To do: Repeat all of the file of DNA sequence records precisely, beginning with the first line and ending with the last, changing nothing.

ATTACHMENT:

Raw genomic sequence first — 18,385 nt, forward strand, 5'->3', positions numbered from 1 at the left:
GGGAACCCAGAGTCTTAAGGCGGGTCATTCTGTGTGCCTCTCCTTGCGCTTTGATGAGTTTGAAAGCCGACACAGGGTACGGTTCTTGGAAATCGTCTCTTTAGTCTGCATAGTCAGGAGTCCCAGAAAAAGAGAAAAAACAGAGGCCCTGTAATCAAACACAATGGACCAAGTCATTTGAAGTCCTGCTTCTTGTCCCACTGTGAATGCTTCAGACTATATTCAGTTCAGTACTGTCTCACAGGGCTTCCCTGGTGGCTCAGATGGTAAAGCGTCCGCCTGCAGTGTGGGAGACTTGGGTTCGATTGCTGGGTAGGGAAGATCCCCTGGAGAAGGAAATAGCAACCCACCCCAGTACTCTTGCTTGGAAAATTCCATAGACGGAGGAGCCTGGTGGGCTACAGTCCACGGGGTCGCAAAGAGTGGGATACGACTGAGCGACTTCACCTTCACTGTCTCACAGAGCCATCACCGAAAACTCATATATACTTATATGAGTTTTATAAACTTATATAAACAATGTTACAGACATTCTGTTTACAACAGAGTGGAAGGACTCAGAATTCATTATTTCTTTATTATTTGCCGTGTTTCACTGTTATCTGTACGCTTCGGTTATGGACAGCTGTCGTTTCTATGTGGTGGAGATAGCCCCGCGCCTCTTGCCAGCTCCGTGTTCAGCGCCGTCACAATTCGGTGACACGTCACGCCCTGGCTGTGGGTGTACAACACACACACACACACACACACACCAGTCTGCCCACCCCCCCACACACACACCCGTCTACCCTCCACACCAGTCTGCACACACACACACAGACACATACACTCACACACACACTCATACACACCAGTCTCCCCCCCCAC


Raw genomic sequence first — 18,385 nt, forward strand, 5'->3', positions numbered from 1 at the left:
GGGAACCCAGAGTCTTAAGGCGGGTCATTCTGTGTGCCTCTCCTTGCGCTTTGATGAGTTTGAAAGCCGACACAGGGTACGGTTCTTGGAAATCGTCTCTTTAGTCTGCATAGTCAGGAGTCCCAGAAAAAGAGAAAAAACAGAGGCCCTGTAATCAAACACAATGGACCAAGTCATTTGAAGTCCTGCTTCTTGTCCCACTGTGAATGCTTCAGACTATATTCAGTTCAGTACTGTCTCACAGGGCTTCCCTGGTGGCTCAGATGGTAAAGCGTCCGCCTGCAGTGTGGGAGACTTGGGTTCGATTGCTGGGTAGGGAAGATCCCCTGGAGAAGGAAATAGCAACCCACCCCAGTACTCTTGCTTGGAAAATTCCATAGACGGAGGAGCCTGGTGGGCTACAGTCCACGGGGTCGCAAAGAGTGGGATACGACTGAGCGACTTCACCTTCACTGTCTCACAGAGCCATCACCGAAAACTCATATATACTTATATGAGTTTTATAAACTTATATAAACAATGTTACAGACATTCTGTTTACAACAGAGTGGAAGGACTCAGAATTCATTATTTCTTTATTATTTGCCGTGTTTCACTGTTATCTGTACGCTTCGGTTATGGACAGCTGTCGTTTCTATGTGGTGGAGATAGCCCCGCGCCTCTTGCCAGCTCCGTGTTCAGCGCCGTCACAATTCGGTGACACGTCACGCCCTGGCTGTGGGTGTACAACACACACACACACACACACACACCAGTCTGCCCACCCCCCCACACACACACCCGTCTACCCTCCACACCAGTCTGCACACACACACACAGACACATACACTCACACACACACTCATACACACCAGTCTCCCCCCCCAC